Posts Tagged ‘Climate Apartheid’

Storms, floods and climate apartheid

March 6, 2019

An extreme city, according to Ashley Dawson, is a city in which extremes of rich and poor render it unable to deal with extreme weather events.

In case of storm and flood, the rich people on the high ground almost always get priority over the poor people down by the waterfront—what Dawson calls climate apartheid.

And the people who live in rich places, such as Houston, who are mostly lighter-skinned, get priority over the poorer places, such as Port-au-Prince or San Juan, who are mostly darker-skinned.

Beyond this, Dawson wrote, the incentives of a market economy will almost always favor real estate development over public safety.

The best way to protect cities from high water is to pull back from the shoreline and create or expand wetlands to sponge up the high water.

But property developers, not to mention individual homeowners, want seawalls to protect their investments and enable them to recover their sunk costs.  Our economic system is based on continued growth.  There is no incentive system for pulling back.

Dawson said this is as true of New York City, where he lives, as it is of any city in the world.

This is no small thing.  Nearly half the world’s 7 billion people now live in cities.  Virtually all of them are on ocean coastlines or other bodies of water.  In the Global South, drought is driving increasing numbers of poor people off the land and into urban slums.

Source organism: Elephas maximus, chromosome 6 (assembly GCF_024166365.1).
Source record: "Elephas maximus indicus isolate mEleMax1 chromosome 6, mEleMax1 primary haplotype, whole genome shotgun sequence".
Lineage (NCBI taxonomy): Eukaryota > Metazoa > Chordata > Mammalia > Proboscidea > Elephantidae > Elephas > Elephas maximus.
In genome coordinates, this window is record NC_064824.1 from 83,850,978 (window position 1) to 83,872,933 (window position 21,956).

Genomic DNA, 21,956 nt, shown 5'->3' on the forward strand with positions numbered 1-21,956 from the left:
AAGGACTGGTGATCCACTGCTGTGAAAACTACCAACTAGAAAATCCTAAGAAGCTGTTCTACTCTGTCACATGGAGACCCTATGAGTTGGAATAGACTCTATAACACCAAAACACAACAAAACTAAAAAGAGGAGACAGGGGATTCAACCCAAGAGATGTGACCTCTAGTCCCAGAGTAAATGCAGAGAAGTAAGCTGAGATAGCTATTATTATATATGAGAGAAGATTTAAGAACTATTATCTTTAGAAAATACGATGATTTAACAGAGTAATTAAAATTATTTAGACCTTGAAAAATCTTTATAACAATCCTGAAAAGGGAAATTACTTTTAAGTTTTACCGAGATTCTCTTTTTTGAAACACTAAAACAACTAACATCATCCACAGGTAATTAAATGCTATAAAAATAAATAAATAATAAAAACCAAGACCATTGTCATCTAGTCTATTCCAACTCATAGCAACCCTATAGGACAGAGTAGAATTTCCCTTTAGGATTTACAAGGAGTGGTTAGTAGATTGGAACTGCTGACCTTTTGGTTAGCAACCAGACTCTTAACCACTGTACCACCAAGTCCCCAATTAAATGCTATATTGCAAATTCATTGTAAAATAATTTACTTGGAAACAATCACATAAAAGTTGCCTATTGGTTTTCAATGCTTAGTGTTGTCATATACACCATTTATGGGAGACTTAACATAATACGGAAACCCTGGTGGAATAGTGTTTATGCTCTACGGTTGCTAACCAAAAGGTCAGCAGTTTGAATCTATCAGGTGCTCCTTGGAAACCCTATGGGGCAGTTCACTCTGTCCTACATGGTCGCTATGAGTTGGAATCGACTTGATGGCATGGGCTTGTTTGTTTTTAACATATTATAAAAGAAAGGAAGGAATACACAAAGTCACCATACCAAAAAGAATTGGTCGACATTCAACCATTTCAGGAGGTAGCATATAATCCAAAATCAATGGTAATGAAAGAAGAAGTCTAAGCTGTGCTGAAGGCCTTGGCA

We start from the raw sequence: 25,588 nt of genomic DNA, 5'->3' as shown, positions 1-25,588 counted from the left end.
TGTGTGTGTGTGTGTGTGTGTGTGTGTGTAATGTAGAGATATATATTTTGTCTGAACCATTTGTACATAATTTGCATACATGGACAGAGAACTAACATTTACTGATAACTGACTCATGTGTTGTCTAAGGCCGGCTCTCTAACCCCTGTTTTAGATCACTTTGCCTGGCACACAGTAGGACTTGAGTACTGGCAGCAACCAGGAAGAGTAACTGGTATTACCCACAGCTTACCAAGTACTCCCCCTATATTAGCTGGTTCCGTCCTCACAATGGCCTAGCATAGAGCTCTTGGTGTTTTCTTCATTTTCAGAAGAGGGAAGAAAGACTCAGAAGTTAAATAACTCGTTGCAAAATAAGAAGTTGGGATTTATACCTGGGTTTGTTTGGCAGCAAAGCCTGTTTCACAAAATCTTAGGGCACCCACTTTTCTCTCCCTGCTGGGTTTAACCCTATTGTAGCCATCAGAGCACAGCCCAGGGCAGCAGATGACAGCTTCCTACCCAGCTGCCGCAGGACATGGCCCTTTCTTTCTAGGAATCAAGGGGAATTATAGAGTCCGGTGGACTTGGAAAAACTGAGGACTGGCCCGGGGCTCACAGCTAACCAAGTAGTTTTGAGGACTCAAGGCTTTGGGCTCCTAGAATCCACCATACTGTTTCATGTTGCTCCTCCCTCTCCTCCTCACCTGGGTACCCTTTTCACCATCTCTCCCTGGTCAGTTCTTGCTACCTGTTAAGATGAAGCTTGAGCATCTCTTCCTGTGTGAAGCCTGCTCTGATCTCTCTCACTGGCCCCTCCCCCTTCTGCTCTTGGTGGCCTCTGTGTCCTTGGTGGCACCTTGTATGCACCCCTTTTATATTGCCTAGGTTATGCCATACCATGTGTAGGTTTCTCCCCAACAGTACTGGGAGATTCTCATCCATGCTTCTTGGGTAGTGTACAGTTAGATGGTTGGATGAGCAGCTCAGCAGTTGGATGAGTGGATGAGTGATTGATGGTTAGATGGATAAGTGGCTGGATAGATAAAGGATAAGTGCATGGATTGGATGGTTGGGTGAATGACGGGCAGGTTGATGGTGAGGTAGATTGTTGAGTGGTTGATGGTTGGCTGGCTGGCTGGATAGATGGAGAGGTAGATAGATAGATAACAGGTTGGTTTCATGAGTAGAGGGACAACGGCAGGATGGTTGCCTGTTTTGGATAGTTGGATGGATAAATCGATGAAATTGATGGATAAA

Dawson does not view global warming as a doom we can avoid if we try hard enough.  He sees it as an emergency that is already upon us, and that most of us are unprepared for.

He does not view it as merely a scientific and technical problem.  He says it is a social justice issue—a question of who drowns (usually the poor and dark-skinned) and who is saved (usually the rich and light-skinned)

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When Superstorm Sandy was about to hit New York City in 2012, the city government told residents of the potential flood areas to evacuate.  Soon after subway service was shut down, which meant that those without cars were stranded in their neighborhoods.  Soon after high water left thousands without access to electricity and heat, or to essential supplies.

The first responders were volunteers, including veterans of the Occupy Wall Street movement, who reconstituted themselves as Occupy Sandy.  They did whatever it took to provide food and water and rescue stranded elderly and disabled people on upper floors of apartment buildings.

The official disaster relief agencies showed up only a few days date and, according to Dawson, were happy to make use of Occupy Sandy and other volunteers, but reluctant to help or share information.  The reason, he said, is that the official organizations are engaged in a dog-eat-dog competition for funding and don’t want any of their rivals to gain an advantage.

Dawson wrote that when Mayor Michael Bloomberg showed up at the flood-stricken Red Hook neighborhood in Brooklyn, the only people he wanted to talk to were the business owners.  They were the ones who got the funds to rebuild.  The neighborhood and Occupy Sandy leaders were brushed aside.

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